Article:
The Army analyzed its 273 ROTC programs nationwide and announced this week it would close 13 that were graduating 15 or fewer cadets a year.
“The problem is they were just not producing the number of lieutenants the Army needed them to produce,” said Army Cadet Command spokesman Mike Johnson. “This is not just a snapshot. This is a look back over three years and five years and 10 years.”
The programs will officially close at the end of the 2014-15 academic year, giving cadets in their final two years time to graduate. Those in their first two years are being encouraged to transfer to another college with an ROTC program or remain at their current schools as a traditional student, according to an Army memo sent to GRU on Oct. 1.
According to senior media relations coordinator Danielle Harris, the two officers and two soldiers working in the GRU ROTC program will “continue their normal career progression in the U.S. Army” and be reassigned to another duty post.
However, Raymond Short, a contracted recruiting operations officer, said he was let go last week without reason. He later learned his termination was due to the ROTC program elimination, but he argues the program was not underperforming.
Short said the GRU ROTC received instruction from the Army over the last several years to reduce the number of commissioned cadets.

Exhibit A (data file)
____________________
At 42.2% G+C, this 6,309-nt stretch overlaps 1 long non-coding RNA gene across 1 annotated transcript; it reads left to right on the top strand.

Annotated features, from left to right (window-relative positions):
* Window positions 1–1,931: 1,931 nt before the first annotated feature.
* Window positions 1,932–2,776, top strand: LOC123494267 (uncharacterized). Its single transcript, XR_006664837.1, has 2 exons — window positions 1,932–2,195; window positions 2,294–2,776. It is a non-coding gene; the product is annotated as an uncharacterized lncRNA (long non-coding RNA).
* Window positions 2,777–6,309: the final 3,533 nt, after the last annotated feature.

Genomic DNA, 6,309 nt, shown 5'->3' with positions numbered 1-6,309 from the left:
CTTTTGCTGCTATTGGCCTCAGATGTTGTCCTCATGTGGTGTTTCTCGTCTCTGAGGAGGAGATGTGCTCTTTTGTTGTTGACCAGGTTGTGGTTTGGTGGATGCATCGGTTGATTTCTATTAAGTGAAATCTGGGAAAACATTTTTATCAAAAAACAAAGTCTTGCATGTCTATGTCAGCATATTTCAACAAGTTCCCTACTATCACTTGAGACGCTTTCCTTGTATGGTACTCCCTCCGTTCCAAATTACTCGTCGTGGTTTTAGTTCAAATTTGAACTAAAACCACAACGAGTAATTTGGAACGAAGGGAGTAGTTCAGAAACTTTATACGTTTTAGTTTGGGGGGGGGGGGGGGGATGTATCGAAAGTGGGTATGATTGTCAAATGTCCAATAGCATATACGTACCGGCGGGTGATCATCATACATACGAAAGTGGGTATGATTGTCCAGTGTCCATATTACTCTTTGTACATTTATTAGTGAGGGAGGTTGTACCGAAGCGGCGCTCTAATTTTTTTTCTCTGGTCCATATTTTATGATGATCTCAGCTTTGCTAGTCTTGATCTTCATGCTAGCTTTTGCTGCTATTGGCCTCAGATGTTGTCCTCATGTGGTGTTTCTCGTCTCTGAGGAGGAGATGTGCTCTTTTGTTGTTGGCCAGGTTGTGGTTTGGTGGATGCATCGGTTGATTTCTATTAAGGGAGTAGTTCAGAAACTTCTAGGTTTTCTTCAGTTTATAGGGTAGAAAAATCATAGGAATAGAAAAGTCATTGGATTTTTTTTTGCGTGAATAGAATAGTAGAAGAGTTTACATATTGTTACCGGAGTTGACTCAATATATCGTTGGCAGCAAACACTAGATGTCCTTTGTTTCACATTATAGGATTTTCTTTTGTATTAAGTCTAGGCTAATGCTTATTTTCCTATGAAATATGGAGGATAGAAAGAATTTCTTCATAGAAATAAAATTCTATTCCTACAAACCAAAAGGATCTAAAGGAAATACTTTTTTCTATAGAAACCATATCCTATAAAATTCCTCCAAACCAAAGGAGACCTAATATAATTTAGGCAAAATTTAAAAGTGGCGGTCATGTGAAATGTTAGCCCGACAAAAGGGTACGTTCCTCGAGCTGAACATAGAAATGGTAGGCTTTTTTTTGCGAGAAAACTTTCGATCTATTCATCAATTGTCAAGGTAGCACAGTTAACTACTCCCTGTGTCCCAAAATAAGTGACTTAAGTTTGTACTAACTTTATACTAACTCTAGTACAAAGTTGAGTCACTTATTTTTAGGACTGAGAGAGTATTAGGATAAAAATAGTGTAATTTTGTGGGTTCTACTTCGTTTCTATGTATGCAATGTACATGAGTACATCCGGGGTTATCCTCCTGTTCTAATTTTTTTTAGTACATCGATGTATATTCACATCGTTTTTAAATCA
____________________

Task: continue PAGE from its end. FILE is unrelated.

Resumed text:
“We were restricted to the point where we couldn’t commission any more than about 10 this year,” he said. “We had to turn students away from scholarships because of the low goals. I don’t understand where they get we were underperforming.”
The ROTC program began at the former Augusta State University in 1929. It was suspended for a period of time, of which the dates are unclear, and reopened in 1975, Harris said.
Over the past three years, Harris said the program has commissioned 38 cadets into the military.
In March the cadets and staff were named Battalion of the Year by the U.S. Army Cadet Command 6th Brigade Headquarters among 270 other universities.
Students enrolled in ROTC graduate as second lieutenants in the Army while also completing an undergraduate degree of their choice.
Cadets sign a contract in their third year of the program agreeing to become an officer in the Army, the reserves or the National Guard upon graduation, according to Johnson.
The collegiate programs are almost completely funded by the Army, which pays for uniforms, materials, instructor salaries, and in many cases, scholarships. Schools are responsible for providing a facility, utilities and sometimes administrative staff.
Johnson said funding and personnel saved from these 13 program cuts will be reinvested into bigger growth markets across the country. The Army is trying to expand its ROTC program to collegiate programs in under-served urban areas and larger cities, he said.